Doctor numbers on the rise
THE number of doctors in Australia rose by nearly a fifth between 2004 and 2008, according to a report in The Australian. Figures published by the Australian Institute of Health and Welfare showed there were 68 689 employed doctors in 2008, with all but 4600 in clinical roles, compared with 58 211 working doctors in 2004, an increase of 18% in four years.
Abortion trial sets precedent
A MEDICAL ethicist says the not guilty verdicts handed down in a historic Queensland abortion trial could set a legal precedent for women who procure their own abortion, the Brisbane Times reports. Associate Professor Malcolm Parker, of the University of Queensland, said that, according to a strict interpretation of the criminal code, it appeared an offence had been committed. Last week, a Cairns District Court jury dismissed the case against a young couple who had been charged with procuring an abortion and supplying drugs to procure an abortion.
IVF children taller
CHILDREN born through IVF are taller than those who are conceived naturally, according to a presentation at the annual meeting of the Fertility Society of Australia in Adelaide, ABC News reports. Dr Mark Green, a research fellow from the Liggins Institute at the University of Auckland, New Zealand, told the meeting the results of a study of 200 children show children born through IVF are up to 2.6 cm taller on average than naturally conceived children.
First embryonic stem cell treatment
A PATIENT in the United States is reported as the first person in the world to be treated with human embryonic stem cells, according to ABC News. Doctors injected the cells into the patient’s damaged spinal cord at a hospital in Atlanta, Georgia. If results from the procedure are successful, it is hoped embryonic stem cells can be used to treat conditions ranging from heart disease to diabetes and blindness.
Support for plain cigarette packs
DESPITE intense opposition from the international tobacco industry, Health Minister Nicola Roxon says Australia’s plan to introduce plain-wrap cigarettes is likely to be followed by other countries, the Sydney Morning Herald reports. The tobacco industry spent a reputed $4 million during the recent Australian federal election campaigning against plain packaging. Ms Roxon told the Herald she had encountered “a lot of interest” in plain packaging from health ministers at a recent Organisation of Economic Co-operation and Development conference in Paris.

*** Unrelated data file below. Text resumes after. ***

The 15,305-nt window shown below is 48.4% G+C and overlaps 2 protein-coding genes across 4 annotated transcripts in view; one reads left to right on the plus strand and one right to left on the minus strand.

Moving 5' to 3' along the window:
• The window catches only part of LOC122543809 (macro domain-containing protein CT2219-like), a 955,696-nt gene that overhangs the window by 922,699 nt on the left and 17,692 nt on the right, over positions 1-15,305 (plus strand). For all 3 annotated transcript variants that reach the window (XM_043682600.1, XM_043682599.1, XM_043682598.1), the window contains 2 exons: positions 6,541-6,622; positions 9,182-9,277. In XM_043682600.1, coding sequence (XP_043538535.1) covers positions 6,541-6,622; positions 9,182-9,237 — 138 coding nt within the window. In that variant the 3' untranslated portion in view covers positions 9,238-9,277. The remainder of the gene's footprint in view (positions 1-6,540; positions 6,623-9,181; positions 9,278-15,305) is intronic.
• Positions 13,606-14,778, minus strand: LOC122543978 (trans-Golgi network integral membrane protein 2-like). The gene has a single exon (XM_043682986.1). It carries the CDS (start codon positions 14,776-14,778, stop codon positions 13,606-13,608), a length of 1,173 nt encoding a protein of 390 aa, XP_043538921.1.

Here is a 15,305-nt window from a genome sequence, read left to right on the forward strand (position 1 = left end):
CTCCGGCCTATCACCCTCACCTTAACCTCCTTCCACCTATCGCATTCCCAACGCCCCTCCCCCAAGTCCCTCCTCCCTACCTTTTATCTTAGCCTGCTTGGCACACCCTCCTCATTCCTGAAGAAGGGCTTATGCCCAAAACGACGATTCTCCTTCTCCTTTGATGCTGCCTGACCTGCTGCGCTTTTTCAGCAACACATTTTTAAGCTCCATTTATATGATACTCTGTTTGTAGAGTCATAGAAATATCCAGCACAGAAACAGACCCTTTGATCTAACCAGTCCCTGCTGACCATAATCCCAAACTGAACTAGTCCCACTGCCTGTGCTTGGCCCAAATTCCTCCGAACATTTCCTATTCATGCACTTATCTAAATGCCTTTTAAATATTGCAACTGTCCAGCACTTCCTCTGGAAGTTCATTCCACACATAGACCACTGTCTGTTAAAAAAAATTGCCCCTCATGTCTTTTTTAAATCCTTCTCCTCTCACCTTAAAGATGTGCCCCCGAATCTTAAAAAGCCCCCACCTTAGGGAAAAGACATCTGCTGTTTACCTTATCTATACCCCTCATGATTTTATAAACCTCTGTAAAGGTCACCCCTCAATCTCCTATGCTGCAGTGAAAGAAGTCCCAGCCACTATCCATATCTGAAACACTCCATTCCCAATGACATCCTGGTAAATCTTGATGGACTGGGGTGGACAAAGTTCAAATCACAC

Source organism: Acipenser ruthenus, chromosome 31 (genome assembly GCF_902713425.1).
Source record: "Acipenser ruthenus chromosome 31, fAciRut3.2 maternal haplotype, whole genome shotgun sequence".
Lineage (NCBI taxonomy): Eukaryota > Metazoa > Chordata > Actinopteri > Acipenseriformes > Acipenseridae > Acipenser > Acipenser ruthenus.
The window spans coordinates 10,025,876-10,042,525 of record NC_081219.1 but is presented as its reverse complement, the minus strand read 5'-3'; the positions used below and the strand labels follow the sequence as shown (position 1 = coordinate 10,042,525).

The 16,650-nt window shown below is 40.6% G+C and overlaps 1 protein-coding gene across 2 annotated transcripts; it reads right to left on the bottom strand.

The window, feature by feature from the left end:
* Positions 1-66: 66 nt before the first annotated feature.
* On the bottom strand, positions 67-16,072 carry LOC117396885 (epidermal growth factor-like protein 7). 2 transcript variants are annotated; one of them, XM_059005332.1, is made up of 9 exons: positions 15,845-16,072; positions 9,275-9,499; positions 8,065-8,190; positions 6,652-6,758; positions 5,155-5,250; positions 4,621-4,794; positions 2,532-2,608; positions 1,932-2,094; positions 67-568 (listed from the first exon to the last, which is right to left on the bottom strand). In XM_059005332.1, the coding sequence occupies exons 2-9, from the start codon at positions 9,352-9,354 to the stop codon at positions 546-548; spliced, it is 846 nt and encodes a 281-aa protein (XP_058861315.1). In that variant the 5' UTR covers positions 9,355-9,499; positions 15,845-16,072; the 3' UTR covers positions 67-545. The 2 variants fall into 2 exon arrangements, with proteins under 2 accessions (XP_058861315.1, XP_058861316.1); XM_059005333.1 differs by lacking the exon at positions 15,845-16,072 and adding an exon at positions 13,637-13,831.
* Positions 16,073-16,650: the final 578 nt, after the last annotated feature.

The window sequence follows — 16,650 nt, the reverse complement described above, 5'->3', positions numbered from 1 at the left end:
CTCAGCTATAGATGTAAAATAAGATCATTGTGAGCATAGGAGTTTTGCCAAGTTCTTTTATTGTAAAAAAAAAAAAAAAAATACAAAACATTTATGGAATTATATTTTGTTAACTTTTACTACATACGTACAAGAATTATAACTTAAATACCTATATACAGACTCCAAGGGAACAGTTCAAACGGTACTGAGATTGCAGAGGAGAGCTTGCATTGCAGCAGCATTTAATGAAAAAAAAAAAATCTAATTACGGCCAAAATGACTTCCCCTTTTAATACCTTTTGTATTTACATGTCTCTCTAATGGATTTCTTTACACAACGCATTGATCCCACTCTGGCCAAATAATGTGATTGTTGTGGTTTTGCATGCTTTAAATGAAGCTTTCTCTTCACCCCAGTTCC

Anti-vaccine group loses charity status
AN anti-vaccination group in NSW has been stripped of its charitable status, according to ABC News. The NSW-based Australian Vaccination Network lost the right to make public appeals for money, following a decision by the NSW Office of Liquor, Gaming and Racing, after the group refused a directive from the Health Care Complaints Commission to post a warning about advice on its website.
Heart data via mobile phone
AN electrocardiogram-sensor system that sends information about a patient’s heart, brain and muscle activities to a mobile phone has been developed by a Dutch research centre, according to a report in The Age. The wireless monitor processes data that can be sent over the internet to the patient’s doctor. It could benefit patients with chronic conditions that require constant monitoring.
Gene studies help unravel obesity
AN international research consortium says it has identified new gene sites linked to how fat is distributed in the body and obesity, which could explain the complex biology underlying one of the world’s most pressing public health problems, according to a report in the Wall Street Journal. The findings are based on two studies involving nearly 250 000 people, the largest studies so far to unravel the genetic basis of common human traits, researchers said. The two papers were published by Nature Genetics.
Spontaneous remissions do happen
SOME senior doctors say while prayer can help give hope and focus to religious patients, events that could be considered miraculous do sometimes happen, according to a report in The Australian. Sydney oncologist David Bell, who co-authored a book on spontaneous remission, said he knew of about 400 confirmed cases worldwide in the past 150 years.
No reports from radiation safety body
THE Australian Radiation Protection and Nuclear Safety Agency, the nation’s peak radiation safety body, has failed to publish annual critical incident reports for the past 6 years despite commitments to do so, according to a report in The Australian. The inaction comes as nuclear medicine errors have been identified as a significant risk to patients, and despite the priority placed on promoting safer use of radioactive products in the federal budget.
Posted 18 October 2010